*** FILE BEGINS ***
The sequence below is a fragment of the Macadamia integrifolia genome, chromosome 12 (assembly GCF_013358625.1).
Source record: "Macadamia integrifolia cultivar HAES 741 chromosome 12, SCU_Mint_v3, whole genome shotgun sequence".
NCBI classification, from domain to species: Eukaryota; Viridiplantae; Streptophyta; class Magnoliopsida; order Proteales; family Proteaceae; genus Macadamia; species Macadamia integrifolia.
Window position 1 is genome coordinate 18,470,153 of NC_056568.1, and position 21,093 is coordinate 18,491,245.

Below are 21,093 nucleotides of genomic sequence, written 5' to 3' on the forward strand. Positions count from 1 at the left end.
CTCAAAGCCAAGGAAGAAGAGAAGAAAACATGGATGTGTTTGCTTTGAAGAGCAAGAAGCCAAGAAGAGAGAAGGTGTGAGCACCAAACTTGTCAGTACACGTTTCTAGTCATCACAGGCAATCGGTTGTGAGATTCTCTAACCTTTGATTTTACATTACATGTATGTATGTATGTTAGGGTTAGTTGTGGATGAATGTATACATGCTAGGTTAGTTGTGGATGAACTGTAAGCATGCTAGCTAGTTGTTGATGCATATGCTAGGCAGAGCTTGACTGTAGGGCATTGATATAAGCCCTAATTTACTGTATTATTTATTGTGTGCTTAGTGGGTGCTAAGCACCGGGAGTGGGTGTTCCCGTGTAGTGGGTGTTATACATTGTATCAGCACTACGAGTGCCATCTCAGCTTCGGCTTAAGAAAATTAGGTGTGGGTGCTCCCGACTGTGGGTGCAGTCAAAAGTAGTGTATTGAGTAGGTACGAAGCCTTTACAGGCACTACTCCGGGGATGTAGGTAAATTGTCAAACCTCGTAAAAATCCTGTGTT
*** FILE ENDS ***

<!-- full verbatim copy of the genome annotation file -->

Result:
The sequence below is a fragment of the Macadamia integrifolia genome, chromosome 12 (assembly GCF_013358625.1).
Source record: "Macadamia integrifolia cultivar HAES 741 chromosome 12, SCU_Mint_v3, whole genome shotgun sequence".
NCBI classification, from domain to species: Eukaryota; Viridiplantae; Streptophyta; class Magnoliopsida; order Proteales; family Proteaceae; genus Macadamia; species Macadamia integrifolia.
Window position 1 is genome coordinate 18,470,153 of NC_056568.1, and position 21,093 is coordinate 18,491,245.

Below are 21,093 nucleotides of genomic sequence, written 5' to 3' on the forward strand. Positions count from 1 at the left end.
CTCAAAGCCAAGGAAGAAGAGAAGAAAACATGGATGTGTTTGCTTTGAAGAGCAAGAAGCCAAGAAGAGAGAAGGTGTGAGCACCAAACTTGTCAGTACACGTTTCTAGTCATCACAGGCAATCGGTTGTGAGATTCTCTAACCTTTGATTTTACATTACATGTATGTATGTATGTTAGGGTTAGTTGTGGATGAATGTATACATGCTAGGTTAGTTGTGGATGAACTGTAAGCATGCTAGCTAGTTGTTGATGCATATGCTAGGCAGAGCTTGACTGTAGGGCATTGATATAAGCCCTAATTTACTGTATTATTTATTGTGTGCTTAGTGGGTGCTAAGCACCGGGAGTGGGTGTTCCCGTGTAGTGGGTGTTATACATTGTATCAGCACTACGAGTGCCATCTCAGCTTCGGCTTAAGAAAATTAGGTGTGGGTGCTCCCGACTGTGGGTGCAGTCAAAAGTAGTGTATTGAGTAGGTACGAAGCCTTTACAGGCACTACTCCGGGGATGTAGGTAAATTGTCAAACCTCGTAAAAATCCTGTGTT